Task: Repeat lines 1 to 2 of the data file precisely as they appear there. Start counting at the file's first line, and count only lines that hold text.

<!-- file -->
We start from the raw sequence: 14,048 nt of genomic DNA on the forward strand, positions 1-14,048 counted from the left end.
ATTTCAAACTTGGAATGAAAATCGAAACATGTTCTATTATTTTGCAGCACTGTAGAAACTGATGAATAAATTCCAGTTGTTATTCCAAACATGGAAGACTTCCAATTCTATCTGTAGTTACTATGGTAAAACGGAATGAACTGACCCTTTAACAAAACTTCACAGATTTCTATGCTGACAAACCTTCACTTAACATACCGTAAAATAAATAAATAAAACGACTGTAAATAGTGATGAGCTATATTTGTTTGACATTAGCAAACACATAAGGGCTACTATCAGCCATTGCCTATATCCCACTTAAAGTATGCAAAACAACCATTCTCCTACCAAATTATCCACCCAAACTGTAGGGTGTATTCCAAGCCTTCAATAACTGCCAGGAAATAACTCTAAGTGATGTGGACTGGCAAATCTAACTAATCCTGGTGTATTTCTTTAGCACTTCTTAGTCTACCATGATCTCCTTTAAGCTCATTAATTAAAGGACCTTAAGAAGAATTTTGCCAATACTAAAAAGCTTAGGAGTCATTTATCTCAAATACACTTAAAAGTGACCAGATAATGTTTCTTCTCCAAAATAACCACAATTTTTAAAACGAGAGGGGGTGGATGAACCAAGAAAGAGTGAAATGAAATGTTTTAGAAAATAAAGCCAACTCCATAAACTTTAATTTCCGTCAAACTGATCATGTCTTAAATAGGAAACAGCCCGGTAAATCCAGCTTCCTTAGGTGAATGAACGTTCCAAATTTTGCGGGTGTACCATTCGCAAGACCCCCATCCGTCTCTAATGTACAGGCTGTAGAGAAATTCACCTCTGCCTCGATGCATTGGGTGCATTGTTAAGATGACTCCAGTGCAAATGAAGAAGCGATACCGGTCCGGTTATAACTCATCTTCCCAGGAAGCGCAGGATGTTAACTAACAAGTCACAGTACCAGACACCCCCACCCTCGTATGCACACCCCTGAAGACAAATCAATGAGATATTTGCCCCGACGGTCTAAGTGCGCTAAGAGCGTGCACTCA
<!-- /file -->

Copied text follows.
We start from the raw sequence: 14,048 nt of genomic DNA on the forward strand, positions 1-14,048 counted from the left end.
ATTTCAAACTTGGAATGAAAATCGAAACATGTTCTATTATTTTGCAGCACTGTAGAAACTGATGAATAAATTCCAGTTGTTATTCCAAACATGGAAGACTTCCAATTCTATCTGTAGTTACTATGGTAAAACGGAATGAACTGACCCTTTAACAAAACTTCACAGATTTCTATGCTGACAAACCTTCACTTAACATACCGTAAAATAAATAAATAAAACGACTGTAAATAGTGATGAGCTATATTTGTTTGACATTAGCAAACACATAAGGGCTACTATCAGCCATTGCCTATATCCCACTTAAAGTATGCAAAACAACCATTCTCCTACCAAATTATCCACCCAAACTGTAGGGTGTATTCCAAGCCTTCAATAACTGCCAGGAAATAACTCTAAGTGATGTGGACTGGCAAATCTAACTAATCCTGGTGTATTTCTTTAGCACTTCTTAGTCTACCATGATCTCCTTTAAGCTCATTAATTAAAGGACCTTAAGAAGAATTTTGCCAATACTAAAAAGCTTAGGAGTCATTTATCTCAAATACACTTAAAAGTGACCAGATAATGTTTCTTCTCCAAAATAACCACAATTTTTAAAACGAGAGGGGGTGGATGAACCAAGAAAGAGTGAAATGAAATGTTTTAGAAAATAAAGCCAACTCCATAAACTTTAATTTCCGTCAAACTGATCATGTCTTAAATAGGAAACAGCCCGGTAAATCCAGCTTCCTTAGGTGAATGAACGTTCCAAATTTTGCGGGTGTACCATTCGCAAGACCCCCATCCGTCTCTAATGTACAGGCTGTAGAGAAATTCACCTCTGCCTCGATGCATTGGGTGCATTGTTAAGATGACTCCAGTGCAAATGAAGAAGCGATACCGGTCCGGTTATAACTCATCTTCCCAGGAAGCGCAGGATGTTAACTAACAAGTCACAGTACCAGACACCCCCACCCTCGTATGCACACCCCTGAAGACAAATCAATGAGATATTTGCCCCGACGGTCTAAGTGCGCTAAGAGCGTGCACTCA